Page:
An Examination of Caring in One Associate Degree Nursing Program

2.50
Hdl Handle:
http://hdl.handle.net/10755/602765
Category:
Full-text
Format:
Text-based Document
Type:
Poster
Title:
An Examination of Caring in One Associate Degree Nursing Program
Author(s):
Ain, Deborah A.; Coffman, Sherrilyn; Coffman, Sherrilyn
Lead Author STTI Affiliation:
Non-member
Author Details:
Deborah A. Ain, RN, deborah.ain@csn.edu; Sherrilyn Coffman, RN
Abstract:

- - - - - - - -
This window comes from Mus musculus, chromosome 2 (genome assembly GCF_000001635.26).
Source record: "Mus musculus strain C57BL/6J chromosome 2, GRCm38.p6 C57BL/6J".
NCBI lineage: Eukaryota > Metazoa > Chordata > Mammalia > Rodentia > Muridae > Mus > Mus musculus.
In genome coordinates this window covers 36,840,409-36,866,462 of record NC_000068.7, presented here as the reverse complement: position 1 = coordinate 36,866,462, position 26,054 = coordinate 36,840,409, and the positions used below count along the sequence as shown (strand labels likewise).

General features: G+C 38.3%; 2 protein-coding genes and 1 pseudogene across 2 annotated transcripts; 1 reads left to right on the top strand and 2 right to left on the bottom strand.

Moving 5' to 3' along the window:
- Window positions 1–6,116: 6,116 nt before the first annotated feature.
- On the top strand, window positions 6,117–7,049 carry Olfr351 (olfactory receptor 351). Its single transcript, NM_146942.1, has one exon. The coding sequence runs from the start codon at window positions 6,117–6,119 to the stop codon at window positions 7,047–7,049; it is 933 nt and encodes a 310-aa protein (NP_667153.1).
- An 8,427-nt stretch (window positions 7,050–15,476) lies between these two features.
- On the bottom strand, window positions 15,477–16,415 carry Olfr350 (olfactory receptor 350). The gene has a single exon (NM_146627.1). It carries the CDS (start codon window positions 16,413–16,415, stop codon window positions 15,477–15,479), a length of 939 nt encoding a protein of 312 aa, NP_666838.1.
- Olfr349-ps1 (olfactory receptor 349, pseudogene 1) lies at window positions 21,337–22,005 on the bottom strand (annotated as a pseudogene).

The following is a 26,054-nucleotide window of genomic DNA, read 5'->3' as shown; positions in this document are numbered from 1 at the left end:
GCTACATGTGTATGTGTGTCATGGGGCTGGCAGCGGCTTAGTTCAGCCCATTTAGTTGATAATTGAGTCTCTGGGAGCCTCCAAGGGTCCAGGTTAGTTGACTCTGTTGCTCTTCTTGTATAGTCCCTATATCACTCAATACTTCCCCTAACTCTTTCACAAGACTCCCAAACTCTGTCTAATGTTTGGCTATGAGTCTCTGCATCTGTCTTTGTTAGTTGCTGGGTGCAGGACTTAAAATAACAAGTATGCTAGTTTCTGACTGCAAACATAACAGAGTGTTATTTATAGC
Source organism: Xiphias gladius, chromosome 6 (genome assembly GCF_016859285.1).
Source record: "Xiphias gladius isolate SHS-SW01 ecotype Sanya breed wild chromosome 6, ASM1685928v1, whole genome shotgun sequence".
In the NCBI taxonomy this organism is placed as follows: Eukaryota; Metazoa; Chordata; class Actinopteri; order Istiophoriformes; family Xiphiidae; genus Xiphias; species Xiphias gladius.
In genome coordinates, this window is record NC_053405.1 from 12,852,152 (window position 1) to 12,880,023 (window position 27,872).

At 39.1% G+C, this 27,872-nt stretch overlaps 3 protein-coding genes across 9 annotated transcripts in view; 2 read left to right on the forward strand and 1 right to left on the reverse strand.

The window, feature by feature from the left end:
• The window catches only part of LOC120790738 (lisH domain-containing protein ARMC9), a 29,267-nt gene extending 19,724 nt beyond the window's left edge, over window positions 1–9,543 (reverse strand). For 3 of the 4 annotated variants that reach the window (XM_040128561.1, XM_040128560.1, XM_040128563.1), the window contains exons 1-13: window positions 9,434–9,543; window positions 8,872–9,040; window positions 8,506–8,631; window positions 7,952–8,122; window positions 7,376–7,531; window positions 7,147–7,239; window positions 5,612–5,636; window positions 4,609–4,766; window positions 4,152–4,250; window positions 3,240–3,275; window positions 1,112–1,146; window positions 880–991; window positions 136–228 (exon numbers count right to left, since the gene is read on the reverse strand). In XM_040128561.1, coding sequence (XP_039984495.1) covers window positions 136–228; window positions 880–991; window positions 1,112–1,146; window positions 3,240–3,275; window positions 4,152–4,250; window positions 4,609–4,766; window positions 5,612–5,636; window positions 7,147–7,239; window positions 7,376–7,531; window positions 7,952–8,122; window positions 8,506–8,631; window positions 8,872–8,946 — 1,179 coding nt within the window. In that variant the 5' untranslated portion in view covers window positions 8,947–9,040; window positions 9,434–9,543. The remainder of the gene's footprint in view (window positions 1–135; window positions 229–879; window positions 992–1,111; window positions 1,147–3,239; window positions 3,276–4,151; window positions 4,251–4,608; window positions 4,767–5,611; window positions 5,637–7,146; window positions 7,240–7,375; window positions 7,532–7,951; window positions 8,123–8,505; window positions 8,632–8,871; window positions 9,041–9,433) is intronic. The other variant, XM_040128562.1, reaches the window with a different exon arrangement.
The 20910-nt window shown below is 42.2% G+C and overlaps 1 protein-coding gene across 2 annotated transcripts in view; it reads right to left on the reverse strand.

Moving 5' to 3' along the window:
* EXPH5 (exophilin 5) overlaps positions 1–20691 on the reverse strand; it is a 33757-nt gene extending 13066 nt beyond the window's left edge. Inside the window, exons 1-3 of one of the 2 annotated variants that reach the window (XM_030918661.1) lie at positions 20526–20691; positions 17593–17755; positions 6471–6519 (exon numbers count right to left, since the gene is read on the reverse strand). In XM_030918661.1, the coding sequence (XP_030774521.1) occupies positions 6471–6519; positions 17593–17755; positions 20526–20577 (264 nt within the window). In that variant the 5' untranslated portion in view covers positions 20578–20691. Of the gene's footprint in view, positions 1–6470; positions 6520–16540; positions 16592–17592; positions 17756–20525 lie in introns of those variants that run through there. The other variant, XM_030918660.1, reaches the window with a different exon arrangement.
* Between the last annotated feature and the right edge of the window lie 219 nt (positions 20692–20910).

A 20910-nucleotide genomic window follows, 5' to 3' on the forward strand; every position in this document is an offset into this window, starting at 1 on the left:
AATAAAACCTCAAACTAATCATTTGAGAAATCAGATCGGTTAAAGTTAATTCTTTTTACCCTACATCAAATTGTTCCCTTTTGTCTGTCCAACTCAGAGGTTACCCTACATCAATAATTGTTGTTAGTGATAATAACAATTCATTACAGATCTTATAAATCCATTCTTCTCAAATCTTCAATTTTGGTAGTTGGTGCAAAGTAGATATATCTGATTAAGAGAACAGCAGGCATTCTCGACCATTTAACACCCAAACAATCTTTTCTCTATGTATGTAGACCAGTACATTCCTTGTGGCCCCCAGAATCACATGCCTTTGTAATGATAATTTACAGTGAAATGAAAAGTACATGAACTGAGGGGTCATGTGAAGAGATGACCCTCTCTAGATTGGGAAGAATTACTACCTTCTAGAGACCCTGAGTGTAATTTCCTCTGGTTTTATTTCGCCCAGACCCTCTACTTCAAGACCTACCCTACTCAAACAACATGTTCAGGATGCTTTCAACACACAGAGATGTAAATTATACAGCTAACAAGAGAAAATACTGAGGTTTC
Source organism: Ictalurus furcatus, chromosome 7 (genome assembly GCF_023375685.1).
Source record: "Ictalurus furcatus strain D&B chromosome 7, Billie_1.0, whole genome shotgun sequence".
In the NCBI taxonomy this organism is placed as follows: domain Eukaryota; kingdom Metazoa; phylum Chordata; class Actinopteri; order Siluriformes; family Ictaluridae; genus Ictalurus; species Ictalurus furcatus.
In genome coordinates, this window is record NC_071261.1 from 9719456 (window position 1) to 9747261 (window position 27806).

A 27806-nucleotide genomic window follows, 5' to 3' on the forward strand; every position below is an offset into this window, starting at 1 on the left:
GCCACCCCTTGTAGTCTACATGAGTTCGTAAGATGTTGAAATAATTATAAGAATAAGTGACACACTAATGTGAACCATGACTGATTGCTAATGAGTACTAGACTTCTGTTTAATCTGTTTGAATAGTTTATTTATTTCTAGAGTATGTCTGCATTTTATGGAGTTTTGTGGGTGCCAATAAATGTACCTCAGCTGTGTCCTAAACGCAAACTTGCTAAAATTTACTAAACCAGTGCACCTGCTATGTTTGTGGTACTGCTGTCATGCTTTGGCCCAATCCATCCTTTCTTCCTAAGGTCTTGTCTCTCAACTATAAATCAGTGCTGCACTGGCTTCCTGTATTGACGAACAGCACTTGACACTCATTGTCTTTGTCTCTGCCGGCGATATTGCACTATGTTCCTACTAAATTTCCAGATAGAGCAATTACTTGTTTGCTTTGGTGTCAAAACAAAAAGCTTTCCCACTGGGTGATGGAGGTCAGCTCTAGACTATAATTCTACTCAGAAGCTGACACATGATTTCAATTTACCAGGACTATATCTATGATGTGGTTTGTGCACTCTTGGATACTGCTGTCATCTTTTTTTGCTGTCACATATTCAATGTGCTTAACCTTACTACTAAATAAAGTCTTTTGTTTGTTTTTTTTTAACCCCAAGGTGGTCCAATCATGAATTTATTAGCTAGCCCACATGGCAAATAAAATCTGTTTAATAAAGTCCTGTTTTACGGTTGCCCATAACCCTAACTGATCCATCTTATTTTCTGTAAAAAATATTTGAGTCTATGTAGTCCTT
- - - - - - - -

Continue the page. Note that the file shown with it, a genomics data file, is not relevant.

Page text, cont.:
Session presented on Monday, November 9, 2015 and Tuesday, November 10, 2015: The importance of caring in nursing practice and nursing education is well documented.  Several significant milestones have thrust caring into the forefront of nursing including Watson’s theory of caring or caring science that emerged with the publication of Nursing: The Philosophy and Science of Caring in 1979.  Caring science was described as a combination of scientific knowledge and humanistic values (Watson, 1979).  She advocated for the use of caring science to transform nursing education and she called upon nursing to change its educational framework from the medical model to caring science.  She claimed that the medical model was “not adequate for addressing the phenomenon of human care in nursing and human response to actual or potential health problems” (Watson, 1985, pp. 18-19).  In 1986 the National League for Nursing (NLN) called for curriculum reform in nursing education (Tanner, 1990).  Tanner claimed that one of the major themes of the curriculum revolution was “the centrality of caring” (p. 297). Again, in 2005, the NLN called for transformation in nursing education.  The endeavor to change nursing curricula continues today.  Caring is a core value of nursing practice and one of the concepts used to define the competency of professional identity (NLN, 2010).  While nursing identifies the importance of caring, the balance between humanism and science, or the art and science of nursing, is not always evident. Studies have been conducted to describe caring and non-caring nursing behaviors, using both qualitative and quantitative research methodologies, from various perspectives including patients, nurses, and nursing students.  Culture and gender have also been considered in studies.  Five themes emerged from the exploratory study conducted by Begum and Slavin (2012) in Pakistan with senior nursing students.  These themes included:  (a) caring as a mothering relationship, (b) caring as a helping attitude, (c) caring as limit setting, (d) caring as communication, and (e) caring as a source of empowerment and development (p. 333).  Tools have been developed to measuring caring.  DiNapoli and Nelson (2010) conducted an exploratory and principal component factor analyses to develop a survey for measuring caritas.  What emerged was a reliable 10-item caring factor survey.  Each item represented one of the caritas processes. In addition to research in nursing practice, research in nursing education has been conducted.  Numerous articles have been published describing the transformation of nursing curricula and the addition of the concept of caring in nursing education.  A study by Curtis and Jensen (2010) used confluent educative strategies to explore learning experience.  The strategies included “reflective writing, reading, and discussing contemporary literature and films, along with clinical experiences, field trips, and guest lecturers” (p. 52).  Four themes emerged “(a) challenging assumptions and gaining knowledge and insight, (b) developing caring and empathy, (c) moving to action, and (d) transformational learning” (pp. 50-51).  With the emergence of high-fidelity simulation and its use in place of actual clinical practicums, caring in the simulation setting has been studied.  Caring was explored in simulated emergency situations by Eggenberger, Keller, and Locsin (2010) using focus group research.  The study demonstrated that caring behavior could be valued and evaluated in simulated situations.  How well schools of nursing are incorporating caring into the curriculum continues to be unclear.  The purpose of this study was to examine to what extent the concept of caring has been incorporated into an associate degree nursing (ADN) program at one community college.  The research question was “How is the concept of caring incorporated in an associate degree nursing program at one community college?”  The sub-questions include the following: How is caring defined? What terminology is used related to caring? How is caring represented in program documents? How is caring taught? How is caring assessed? A holistic case study design was used to explore in-depth how the concept of caring was included in the curriculum of one associate degree nursing program in a community college located in southwestern United States (U.S.).  Yin (2009) stated that a researcher “would use case study method because you wanted to understand a real-life phenomenon in depth” (p. 18).  The single case-study was used because the case represents an everyday situation in this nursing program, while the holistic design was used to examine the global nature of the program (Yin, 2009, p. 50).  Data was collected using a review of ADN program documents, informal interviews with nursing instructors, and formal group interviews with nursing students representing each semester of the 2-year program.  The program documents reviewed include the mission, philosophy, values statements, educational learning outcomes, course syllabi, and clinical evaluation tools of the most recently completed semester of the ADN program.  The documentation review included a computer search and reading to determine how and where caring was taught and how and where caring was assessed in nursing students.  The findings were recorded on a data collection sheet.  Following the documentation review, informal interviews were conducted with faculties representing the program and the courses to clarify and validate document review findings prior to interviewing students.  Ten formal group interviews were conducted with a total of 25 volunteer nursing students representing each of the 4 semesters between December 2013 and May 2014.  Guiding questions were used during the interview: Tell me what caring means to you. How did you learn about caring? Have you taken any courses that taught you about caring? Can you give me an example? How and where did this occur? How has caring been assessed or evaluated in the courses you have taken? Can you give me an example? How and where did this occur? The computer search for caring and similar terminology using the Microsoft office word search program was analyzed for where caring was represented in the ADN program.  Comments made while reading the documents were analyzed to understand the context of the terminology, the teaching/learning strategies, and the assessment of caring in nursing students.  The formal group interviews were recorded and transcribed verbatim.  The transcriptions are being analyzed for themes and patterns using the Descriptive Coding method.